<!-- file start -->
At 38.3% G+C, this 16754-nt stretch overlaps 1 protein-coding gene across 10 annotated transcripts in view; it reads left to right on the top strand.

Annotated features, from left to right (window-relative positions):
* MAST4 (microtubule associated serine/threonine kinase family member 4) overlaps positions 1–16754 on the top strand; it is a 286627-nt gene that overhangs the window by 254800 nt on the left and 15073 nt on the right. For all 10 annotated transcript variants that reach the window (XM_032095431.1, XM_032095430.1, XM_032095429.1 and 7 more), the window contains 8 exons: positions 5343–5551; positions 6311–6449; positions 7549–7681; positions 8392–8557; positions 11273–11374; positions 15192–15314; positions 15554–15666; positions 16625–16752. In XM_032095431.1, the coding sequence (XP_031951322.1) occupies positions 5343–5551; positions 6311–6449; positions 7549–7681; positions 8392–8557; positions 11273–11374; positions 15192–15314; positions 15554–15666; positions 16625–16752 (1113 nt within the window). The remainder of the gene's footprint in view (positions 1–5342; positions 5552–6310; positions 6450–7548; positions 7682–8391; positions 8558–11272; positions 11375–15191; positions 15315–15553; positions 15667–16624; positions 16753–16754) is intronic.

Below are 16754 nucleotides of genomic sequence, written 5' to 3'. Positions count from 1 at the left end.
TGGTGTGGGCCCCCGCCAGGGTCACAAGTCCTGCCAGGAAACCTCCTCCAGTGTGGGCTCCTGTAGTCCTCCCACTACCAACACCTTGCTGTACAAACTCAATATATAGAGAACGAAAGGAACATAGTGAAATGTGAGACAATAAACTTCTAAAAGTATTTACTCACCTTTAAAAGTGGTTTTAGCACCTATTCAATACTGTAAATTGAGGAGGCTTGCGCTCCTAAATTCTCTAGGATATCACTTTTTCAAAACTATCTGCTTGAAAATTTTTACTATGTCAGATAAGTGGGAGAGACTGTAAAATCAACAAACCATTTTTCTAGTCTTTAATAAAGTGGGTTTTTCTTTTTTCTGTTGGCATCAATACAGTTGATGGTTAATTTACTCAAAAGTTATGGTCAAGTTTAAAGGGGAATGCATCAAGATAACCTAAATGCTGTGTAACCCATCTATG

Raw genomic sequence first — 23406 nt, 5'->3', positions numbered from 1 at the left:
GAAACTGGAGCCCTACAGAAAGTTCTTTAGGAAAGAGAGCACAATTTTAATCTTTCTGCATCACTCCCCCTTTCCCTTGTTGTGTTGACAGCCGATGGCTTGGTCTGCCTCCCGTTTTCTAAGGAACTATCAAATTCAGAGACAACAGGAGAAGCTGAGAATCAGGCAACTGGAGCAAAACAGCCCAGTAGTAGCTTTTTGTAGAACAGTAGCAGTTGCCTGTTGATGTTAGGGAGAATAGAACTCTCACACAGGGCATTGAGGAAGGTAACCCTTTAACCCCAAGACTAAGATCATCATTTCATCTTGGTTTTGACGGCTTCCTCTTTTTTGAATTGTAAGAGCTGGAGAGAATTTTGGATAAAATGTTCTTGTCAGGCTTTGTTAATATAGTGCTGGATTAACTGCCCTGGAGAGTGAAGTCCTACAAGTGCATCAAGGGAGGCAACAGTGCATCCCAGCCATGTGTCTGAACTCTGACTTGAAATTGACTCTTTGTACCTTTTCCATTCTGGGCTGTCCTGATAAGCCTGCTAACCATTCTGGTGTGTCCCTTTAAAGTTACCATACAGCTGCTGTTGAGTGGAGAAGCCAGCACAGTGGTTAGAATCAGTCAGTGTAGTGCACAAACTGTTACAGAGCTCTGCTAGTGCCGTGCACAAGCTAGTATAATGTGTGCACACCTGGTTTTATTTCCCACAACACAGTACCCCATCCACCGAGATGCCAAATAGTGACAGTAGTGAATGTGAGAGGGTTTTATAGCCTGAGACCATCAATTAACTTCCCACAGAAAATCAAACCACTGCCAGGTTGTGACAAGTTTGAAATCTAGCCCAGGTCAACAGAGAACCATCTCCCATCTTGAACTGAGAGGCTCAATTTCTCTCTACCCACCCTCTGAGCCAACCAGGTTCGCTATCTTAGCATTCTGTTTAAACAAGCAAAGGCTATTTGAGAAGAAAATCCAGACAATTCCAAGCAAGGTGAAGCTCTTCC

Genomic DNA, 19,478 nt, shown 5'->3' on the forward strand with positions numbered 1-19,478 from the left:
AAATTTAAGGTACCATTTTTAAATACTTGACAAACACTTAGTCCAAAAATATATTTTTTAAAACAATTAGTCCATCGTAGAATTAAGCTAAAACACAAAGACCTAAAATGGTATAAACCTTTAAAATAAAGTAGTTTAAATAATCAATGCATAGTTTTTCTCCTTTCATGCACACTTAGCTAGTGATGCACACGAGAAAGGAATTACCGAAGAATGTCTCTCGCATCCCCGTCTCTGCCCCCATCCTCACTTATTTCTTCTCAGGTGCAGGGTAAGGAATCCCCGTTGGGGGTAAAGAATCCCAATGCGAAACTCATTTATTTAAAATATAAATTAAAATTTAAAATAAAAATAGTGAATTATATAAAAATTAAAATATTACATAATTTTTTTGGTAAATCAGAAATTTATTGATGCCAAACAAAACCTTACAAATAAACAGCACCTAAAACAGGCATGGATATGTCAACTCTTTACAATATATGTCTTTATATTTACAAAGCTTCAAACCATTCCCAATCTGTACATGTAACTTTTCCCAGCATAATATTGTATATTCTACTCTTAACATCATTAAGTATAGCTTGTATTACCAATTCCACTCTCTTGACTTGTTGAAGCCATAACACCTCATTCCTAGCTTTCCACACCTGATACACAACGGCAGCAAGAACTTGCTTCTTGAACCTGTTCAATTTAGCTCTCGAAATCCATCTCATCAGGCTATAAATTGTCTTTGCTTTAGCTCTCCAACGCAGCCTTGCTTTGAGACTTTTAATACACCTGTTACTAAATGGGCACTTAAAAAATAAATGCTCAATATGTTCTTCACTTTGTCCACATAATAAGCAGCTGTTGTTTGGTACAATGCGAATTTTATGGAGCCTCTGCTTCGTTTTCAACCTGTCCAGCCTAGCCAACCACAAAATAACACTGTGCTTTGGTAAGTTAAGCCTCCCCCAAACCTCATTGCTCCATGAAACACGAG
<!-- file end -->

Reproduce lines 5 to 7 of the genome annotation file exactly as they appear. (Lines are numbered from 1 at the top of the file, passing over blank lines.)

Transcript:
TGGTGTGGGCCCCCGCCAGGGTCACAAGTCCTGCCAGGAAACCTCCTCCAGTGTGGGCTCCTGTAGTCCTCCCACTACCAACACCTTGCTGTACAAACTCAATATATAGAGAACGAAAGGAACATAGTGAAATGTGAGACAATAAACTTCTAAAAGTATTTACTCACCTTTAAAAGTGGTTTTAGCACCTATTCAATACTGTAAATTGAGGAGGCTTGCGCTCCTAAATTCTCTAGGATATCACTTTTTCAAAACTATCTGCTTGAAAATTTTTACTATGTCAGATAAGTGGGAGAGACTGTAAAATCAACAAACCATTTTTCTAGTCTTTAATAAAGTGGGTTTTTCTTTTTTCTGTTGGCATCAATACAGTTGATGGTTAATTTACTCAAAAGTTATGGTCAAGTTTAAAGGGGAATGCATCAAGATAACCTAAATGCTGTGTAACCCATCTATG

Raw genomic sequence first — 23406 nt, 5'->3', positions numbered from 1 at the left:
GAAACTGGAGCCCTACAGAAAGTTCTTTAGGAAAGAGAGCACAATTTTAATCTTTCTGCATCACTCCCCCTTTCCCTTGTTGTGTTGACAGCCGATGGCTTGGTCTGCCTCCCGTTTTCTAAGGAACTATCAAATTCAGAGACAACAGGAGAAGCTGAGAATCAGGCAACTGGAGCAAAACAGCCCAGTAGTAGCTTTTTGTAGAACAGTAGCAGTTGCCTGTTGATGTTAGGGAGAATAGAACTCTCACACAGGGCATTGAGGAAGGTAACCCTTTAACCCCAAGACTAAGATCATCATTTCATCTTGGTTTTGACGGCTTCCTCTTTTTTGAATTGTAAGAGCTGGAGAGAATTTTGGATAAAATGTTCTTGTCAGGCTTTGTTAATATAGTGCTGGATTAACTGCCCTGGAGAGTGAAGTCCTACAAGTGCATCAAGGGAGGCAACAGTGCATCCCAGCCATGTGTCTGAACTCTGACTTGAAATTGACTCTTTGTACCTTTTCCATTCTGGGCTGTCCTGATAAGCCTGCTAACCATTCTGGTGTGTCCCTTTAAAGTTACCATACAGCTGCTGTTGAGTGGAGAAGCCAGCACAGTGGTTAGAATCAGTCAGTGTAGTGCACAAACTGTTACAGAGCTCTGCTAGTGCCGTGCACAAGCTAGTATAATGTGTGCACACCTGGTTTTATTTCCCACAACACAGTACCCCATCCACCGAGATGCCAAATAGTGACAGTAGTGAATGTGAGAGGGTTTTATAGCCTGAGACCATCAATTAACTTCCCACAGAAAATCAAACCACTGCCAGGTTGTGACAAGTTTGAAATCTAGCCCAGGTCAACAGAGAACCATCTCCCATCTTGAACTGAGAGGCTCAATTTCTCTCTACCCACCCTCTGAGCCAACCAGGTTCGCTATCTTAGCATTCTGTTTAAACAAGCAAAGGCTATTTGAGAAGAAAATCCAGACAATTCCAAGCAAGGTGAAGCTCTTCC